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Diagnosis and treatment

Most oral cancers are diagnosed after one or more of the symptoms listed above have developed, although occasionally some cancers may be detected during routine dental visits. Once a malignant lesion is suspected an urgent referral to an ear, nose and throat specialist, or unit specialising in head and neck cancer should be made by the GP/physician who has first seen the patient.
The initial assessment includes a thorough examination of the mouth, throat and neck both visually and with a fine flexible telescope (nasendoscope) to assess the problem and obtain some tissue from the suspected area. This may take the form of a biopsy (usually done under anaesthetic) or a fine needle aspirate (FNA) of a lymph gland if it's enlarged.
If the diagnosis of cancer is confirmed by the biopsy, further scans may be required to:
  • See if the cancer is operable (usually with an MRI scan of the head and neck).
  • Find out if the cancer has spread elsewhere either to the lymph glands or lungs (this is usually done with a CT scan of the chest/lungs or a chest x-ray).
Further decisions regarding treatment are discussed in a multidisciplinary meeting among the surgeons, oncologists, radiologists and pathologists. They will study the results of the scans and biopsies to finalise treatment that offers the best chance of cure, and the best function after treatment. Often these two objectives may be at opposite ends of achievability.
Treatment options include:
  • Surgery - to remove the tumour and any lymph glands (neck dissection) it may have spread to.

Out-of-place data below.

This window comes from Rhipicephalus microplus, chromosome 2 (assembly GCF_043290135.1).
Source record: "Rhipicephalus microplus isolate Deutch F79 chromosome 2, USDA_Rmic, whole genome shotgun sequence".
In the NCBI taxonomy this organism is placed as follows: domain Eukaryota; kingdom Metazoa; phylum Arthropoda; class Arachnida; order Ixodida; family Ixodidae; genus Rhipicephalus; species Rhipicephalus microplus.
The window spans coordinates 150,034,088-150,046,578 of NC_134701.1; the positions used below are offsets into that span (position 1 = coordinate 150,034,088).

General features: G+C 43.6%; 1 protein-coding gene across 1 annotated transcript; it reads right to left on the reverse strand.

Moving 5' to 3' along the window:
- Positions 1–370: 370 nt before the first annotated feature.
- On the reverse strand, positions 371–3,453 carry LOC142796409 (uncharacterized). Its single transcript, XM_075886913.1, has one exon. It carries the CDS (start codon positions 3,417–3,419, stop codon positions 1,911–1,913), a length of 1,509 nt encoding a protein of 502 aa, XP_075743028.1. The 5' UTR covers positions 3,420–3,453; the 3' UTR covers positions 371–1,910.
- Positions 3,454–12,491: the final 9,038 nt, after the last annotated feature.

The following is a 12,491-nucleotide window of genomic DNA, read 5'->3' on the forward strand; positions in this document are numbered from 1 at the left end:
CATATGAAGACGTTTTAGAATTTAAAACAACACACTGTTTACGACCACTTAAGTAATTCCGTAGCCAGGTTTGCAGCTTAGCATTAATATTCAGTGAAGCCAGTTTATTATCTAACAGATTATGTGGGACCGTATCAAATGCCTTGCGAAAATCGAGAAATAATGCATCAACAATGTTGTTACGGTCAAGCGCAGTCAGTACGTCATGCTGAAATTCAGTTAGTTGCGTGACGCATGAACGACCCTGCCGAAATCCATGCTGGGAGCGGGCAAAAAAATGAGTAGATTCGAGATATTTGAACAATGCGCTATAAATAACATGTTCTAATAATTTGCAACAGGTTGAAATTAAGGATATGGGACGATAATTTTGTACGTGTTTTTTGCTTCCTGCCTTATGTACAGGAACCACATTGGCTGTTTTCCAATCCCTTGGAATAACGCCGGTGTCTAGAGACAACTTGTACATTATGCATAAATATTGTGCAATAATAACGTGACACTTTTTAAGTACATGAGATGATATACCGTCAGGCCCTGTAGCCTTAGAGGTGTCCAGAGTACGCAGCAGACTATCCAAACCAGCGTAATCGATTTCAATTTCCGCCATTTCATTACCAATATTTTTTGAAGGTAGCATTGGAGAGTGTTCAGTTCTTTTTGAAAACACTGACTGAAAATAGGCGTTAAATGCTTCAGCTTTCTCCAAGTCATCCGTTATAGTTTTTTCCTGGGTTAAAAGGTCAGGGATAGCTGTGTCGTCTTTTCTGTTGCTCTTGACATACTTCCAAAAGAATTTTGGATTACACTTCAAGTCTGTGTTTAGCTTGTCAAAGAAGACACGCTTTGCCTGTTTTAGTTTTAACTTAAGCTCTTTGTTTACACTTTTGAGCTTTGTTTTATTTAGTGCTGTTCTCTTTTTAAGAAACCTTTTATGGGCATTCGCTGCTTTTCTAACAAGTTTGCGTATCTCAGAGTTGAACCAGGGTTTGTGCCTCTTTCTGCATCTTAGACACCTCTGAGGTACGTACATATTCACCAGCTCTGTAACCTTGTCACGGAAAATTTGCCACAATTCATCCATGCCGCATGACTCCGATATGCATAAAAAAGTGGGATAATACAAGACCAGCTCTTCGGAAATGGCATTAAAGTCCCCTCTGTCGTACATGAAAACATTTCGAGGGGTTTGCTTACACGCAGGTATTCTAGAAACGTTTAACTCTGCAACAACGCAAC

• Radiotherapy – focussed high energy x-ray treatment of the tumour (or tumour bed) and lymph glands. This area of medicine has seen several new technical innovations, such as IMRT (where precise doses of radiation are administered, with less affect on healthy areas) which results in lesser long-term side effects. Radiotherapy can be given after surgery or with chemotherapy to improve cure rates. Part of the process involves making a plastic shell of the patient to hold the chin and shoulders in a fixed position during the treatment.
  • Chemotherapy – which involves giving drugs in a drip into a vein can be combined with radiotherapy to cure advanced tumours. By itself, chemotherapy is not curative in oral cancer, but can be used to control the cancer if it has spread to the lungs or other areas.
Treatment of oral cancer can result in severe morbidity, such as facial disfigurement, swallowing difficulties, speech problems, dental problems and/or long-term dryness of the mouth because of lack of saliva.
Managing the side-effects and toxicities of the treatment requires close co-operation between the clinicians and speech and swallowing therapists, dentists, nutritionists, dieticians and specialist nurses to proactively manage problems which arise before, during and after the treatments.
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Default 01-24-2011, 02:55 PM

you only get Oral cancer if drink alot or eat some dirty things.


Khyber Pakhtunkhwa!

خیبر پښتونخوا manana Tor Khan